• FIG. 8 is a schematic of an output driver circuit 800 which may be used as the output driver 750 of FIG. 7. The output driver circuit 800 includes a pull-up circuit 802 having PMOS adjustment transistors 810 and an output resistor 815 configured similarly to the components of the replica pull-up circuit 503 of FIG. 5. The PMOS adjustment transistors 810 are selected by the adjustment signal PADJ<0:m> provided by the pull-up calibration circuit 755 (not shown) to calibrate the pull-up impedance of the driver circuit 800. The operation of the pull-up circuit 802 is controlled by a transistor 805 whose drain is coupled to the voltage supply VCC and source is coupled to the pull-up circuit 802. The gate of transistor 805 is coupled to a signal that is complimentary to the input signal INPUT. The output driver circuit 800 also includes a pull-down circuit 803 having NMOS adjustment transistors 870 and an output resistor 818 configured similarly to the components of the replica pull-down circuit 503. The NMOS adjustment transistors 870 are selected by the adjustment signal NADJ<0:m> provided by the pull-down calibration circuit 756 (not shown) to calibrate the pull-down impedance of the driver circuit 800. Similarly to the pull-up circuit 802, the operation of the pull-down circuit 503 is controlled by an NMOS transistor 808 whose drain is coupled to the pull-down circuit 803, source is coupled to ground, and when the gate of the transistor 808 receives the input signal INPUT. The pull-up circuit 802 and the pull-down circuit 803 are arranged to form a voltage divider to properly generate an output DQ at node 820 as a result of the output driver circuit 800 having the driver impedance properly matched.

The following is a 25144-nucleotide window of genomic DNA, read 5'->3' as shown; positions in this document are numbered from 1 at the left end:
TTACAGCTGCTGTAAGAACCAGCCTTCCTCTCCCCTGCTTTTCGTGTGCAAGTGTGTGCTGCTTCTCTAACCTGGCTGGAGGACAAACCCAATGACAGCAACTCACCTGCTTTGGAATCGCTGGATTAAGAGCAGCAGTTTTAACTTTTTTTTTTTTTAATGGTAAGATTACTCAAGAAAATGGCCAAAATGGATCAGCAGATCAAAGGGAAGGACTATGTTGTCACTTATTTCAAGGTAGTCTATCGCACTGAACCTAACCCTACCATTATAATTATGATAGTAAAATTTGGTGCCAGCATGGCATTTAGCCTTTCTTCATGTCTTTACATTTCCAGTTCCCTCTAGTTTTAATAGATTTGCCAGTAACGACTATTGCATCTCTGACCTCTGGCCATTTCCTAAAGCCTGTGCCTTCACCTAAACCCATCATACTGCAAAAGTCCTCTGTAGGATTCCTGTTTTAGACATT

• Although the embodiments thus far have been described in the context of calibration circuits having replica drivers 502, 503 that resemble the structure of the output driver circuit 800, the calibration circuit 500 may be designed to be coupled directly to the actual driver circuits 802, 803, thereby eliminating the need of additional replica drivers 502, 503. Moreover, the calibration circuits 300, 500 may be coupled external to the output driver circuit 800 or incorporated internal to the output driver circuit 800 within an integrated memory device.